Another important topic to bring up before sending a new player out onto the field is sluffing, honor and the unwritten rules. This subject is an uncomfortable one but it that must be dealt with or newbies will be lost when experienced players yell at them. You should take care to bring this up in a positive way. Talk about sluffing as something that happens on the battlefield and forewarn the new player that some people get stupid about it and might yell. Do not address sluffing as something the newbie might do. It is offensive and also makes some players way too tentative. Other than sluffing, there are some other things that piss off some players. Backstabbing and lurking are two such examples. In other parks there are others but those two are the biggest. As and example the new player should be told that while backstabbing is legal that some people consider it dishonorable and might get stupid about it. If your park is pretty much cool with backstabbing then you can skip this discussion. The shot-in-motion versus atomic clock debate is very much better left till later. Teach the rules played by in your park and then let the rest wait till it is important.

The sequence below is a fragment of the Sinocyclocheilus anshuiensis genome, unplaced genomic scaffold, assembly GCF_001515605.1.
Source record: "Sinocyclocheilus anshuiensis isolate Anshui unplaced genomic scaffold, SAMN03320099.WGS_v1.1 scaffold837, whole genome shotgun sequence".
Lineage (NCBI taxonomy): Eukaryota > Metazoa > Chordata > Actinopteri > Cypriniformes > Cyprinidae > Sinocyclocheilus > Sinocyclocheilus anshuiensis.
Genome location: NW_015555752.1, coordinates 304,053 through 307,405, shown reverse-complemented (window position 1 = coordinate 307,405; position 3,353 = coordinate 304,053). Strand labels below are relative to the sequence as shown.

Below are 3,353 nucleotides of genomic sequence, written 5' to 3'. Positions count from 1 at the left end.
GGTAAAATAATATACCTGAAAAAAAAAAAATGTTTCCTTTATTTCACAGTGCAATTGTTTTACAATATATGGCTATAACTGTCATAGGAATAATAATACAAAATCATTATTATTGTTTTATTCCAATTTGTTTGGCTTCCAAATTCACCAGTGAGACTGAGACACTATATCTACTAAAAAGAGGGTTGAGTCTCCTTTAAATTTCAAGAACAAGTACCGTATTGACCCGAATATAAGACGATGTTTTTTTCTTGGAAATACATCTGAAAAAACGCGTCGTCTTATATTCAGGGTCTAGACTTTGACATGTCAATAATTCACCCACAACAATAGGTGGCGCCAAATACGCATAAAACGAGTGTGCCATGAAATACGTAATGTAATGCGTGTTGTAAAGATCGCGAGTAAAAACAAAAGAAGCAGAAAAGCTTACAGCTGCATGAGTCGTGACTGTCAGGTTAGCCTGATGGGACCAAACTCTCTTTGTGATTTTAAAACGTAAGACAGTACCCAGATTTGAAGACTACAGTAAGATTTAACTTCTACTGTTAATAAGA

The final issue to deal with before you can get your new player onto the field is weapon choices. In general if a newbie has a preference you should listen to that and try to help them out. If they can do what they want they will likely enjoy the game more. One noted exception to this is single sword. Many new players will want to fight single. It is only one thing to think about and they feel like if they put both hands on it they have more control. In general you should try to talk them out of it by pointing out that single against experienced opponents with multiple weapons is bad news. You may or may not inconvince them but you should try. Excluding single, the main Amtgard styles are sword and shield and Florentine. If you newbies want to try shield let them. If no strong preference is shown lead them to Florentine. Florentine is a little better to learn with than shield because it has a somewhat less steep learning curve and it allows more random success, which can be gratifying for a new player. Sometimes newbies want to start off with spear, pole arms or other long weapons. This should be strongly discouraged for three reasons. First, pole is a skill that doesn’t translate to any other Amtgard weapon. Second, pole is easy to get kills with and the newbie gets a false sense of skill, which can easily translate to discouragement later. Third, pole-arms are necessarily targets in our game and new players don’t deserve to be targets. Newbies should avoid flail for exactly the same reasons. Your most excited second-and-third-week new players will often make their own weapons. At this stage it is best to keep that enthusiasm going by training them on their own weapon to some extent. If the make really weird stuff like Bat’lehs, staves, or nunchaku, then it is better to let them play a little then explain the ways in which the Amtgard safety standards cut into those elements that make these weapons work in real life.